Restoring faith in the media should begin with addressing the industry’s gender pay gap.
On one hand, we lament the mistrust that the public have in our profession. We stamp our feet and bemoan the ‘fake news’ pandemic and talk earnestly about bringing more integrity and balance to news. As trainees we learn that those qualities of integrity and balance are the very hallmark of good journalism. Together with a deep-seated fear that we’ll never work, we carry these sacred values with us throughout our careers. Here is where we come unstuck. Though we are taught to apply integrity and balance to our writing, there is a distinct lack of both in our wider industry particularly in the issue of equal pay.
There is something inherently unbalanced about an industry where 50 per cent of females earn less than £2400 per month while just 36 per cent of males fall into that same pay bracket. These figures come from a survey carried out by City University in 2016. The same survey revealed that 22 per cent of female journalists earn more than £4,000 per month as opposed to 36 per cent of males earning the same amount. It appears that though we strive for a righteousness in our published work, this fails translate to pay. Not much in life is black and white but integrity is. It is not selective - you either have integrity in all areas of journalism or you don’t have it all.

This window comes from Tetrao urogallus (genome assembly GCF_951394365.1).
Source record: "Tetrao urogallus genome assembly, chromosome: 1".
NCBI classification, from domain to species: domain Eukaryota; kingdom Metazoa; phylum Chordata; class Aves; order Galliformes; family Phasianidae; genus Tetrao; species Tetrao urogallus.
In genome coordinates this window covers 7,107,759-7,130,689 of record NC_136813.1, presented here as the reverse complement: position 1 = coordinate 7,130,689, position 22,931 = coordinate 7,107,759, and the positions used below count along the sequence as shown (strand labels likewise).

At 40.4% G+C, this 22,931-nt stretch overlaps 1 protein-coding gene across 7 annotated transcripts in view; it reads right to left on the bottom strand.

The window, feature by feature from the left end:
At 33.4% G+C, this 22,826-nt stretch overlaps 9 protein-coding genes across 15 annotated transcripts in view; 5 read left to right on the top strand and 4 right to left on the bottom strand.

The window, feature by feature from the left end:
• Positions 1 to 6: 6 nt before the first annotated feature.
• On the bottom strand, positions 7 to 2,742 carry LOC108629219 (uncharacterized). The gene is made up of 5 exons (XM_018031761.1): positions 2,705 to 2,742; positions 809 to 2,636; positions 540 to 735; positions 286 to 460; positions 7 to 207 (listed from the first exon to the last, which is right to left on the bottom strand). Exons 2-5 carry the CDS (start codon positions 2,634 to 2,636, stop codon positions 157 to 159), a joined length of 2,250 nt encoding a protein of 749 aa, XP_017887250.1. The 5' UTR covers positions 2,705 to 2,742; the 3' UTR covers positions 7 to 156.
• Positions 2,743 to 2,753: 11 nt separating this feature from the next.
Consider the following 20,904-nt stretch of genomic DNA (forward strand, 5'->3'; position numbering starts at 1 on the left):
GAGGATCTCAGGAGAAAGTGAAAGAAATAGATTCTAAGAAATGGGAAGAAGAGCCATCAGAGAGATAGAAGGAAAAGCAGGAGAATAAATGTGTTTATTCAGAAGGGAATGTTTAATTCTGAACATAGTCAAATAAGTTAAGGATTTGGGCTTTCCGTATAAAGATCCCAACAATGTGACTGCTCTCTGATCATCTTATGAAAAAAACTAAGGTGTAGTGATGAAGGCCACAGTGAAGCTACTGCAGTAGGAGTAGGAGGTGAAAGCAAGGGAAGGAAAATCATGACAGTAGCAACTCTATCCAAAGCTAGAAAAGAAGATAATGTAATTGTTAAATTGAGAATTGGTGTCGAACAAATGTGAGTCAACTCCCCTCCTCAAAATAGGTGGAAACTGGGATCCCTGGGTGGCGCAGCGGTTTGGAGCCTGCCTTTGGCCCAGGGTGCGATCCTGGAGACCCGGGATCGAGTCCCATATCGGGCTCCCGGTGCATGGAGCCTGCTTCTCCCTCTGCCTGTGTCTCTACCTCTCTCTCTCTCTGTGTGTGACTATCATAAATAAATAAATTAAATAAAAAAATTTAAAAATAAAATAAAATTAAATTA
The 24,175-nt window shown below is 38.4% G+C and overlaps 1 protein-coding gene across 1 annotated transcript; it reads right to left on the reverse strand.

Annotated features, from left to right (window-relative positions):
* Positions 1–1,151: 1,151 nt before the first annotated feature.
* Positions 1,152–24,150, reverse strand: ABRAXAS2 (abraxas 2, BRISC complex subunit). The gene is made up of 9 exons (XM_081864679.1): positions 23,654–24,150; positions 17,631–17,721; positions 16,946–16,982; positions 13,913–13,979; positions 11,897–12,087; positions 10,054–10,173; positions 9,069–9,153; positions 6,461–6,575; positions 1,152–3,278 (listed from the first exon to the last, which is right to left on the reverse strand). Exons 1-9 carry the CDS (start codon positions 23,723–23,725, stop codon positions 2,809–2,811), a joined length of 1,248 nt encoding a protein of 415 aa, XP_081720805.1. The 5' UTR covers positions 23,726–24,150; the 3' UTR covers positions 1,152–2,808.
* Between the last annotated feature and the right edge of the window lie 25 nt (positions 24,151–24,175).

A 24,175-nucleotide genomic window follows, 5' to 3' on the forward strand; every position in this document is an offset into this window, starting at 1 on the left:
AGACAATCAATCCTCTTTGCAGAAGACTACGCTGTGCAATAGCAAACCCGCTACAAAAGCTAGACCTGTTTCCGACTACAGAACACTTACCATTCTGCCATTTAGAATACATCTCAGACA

The annual Edelman Trust Barometer revealed that just 24 per cent of people trusted the media, down from 36 per cent in the previous year. The causes are many and may seem apparent. ‘Fake news’ is one explanation as is the broader societal mistrust of institutions. As an industry we have been presented with a unique opportunity to take a very difficult look at our shortcomings. We should use this as a time to examine all of those areas where integrity is lacking in our profession, no matter how difficult and uncomfortable it might be.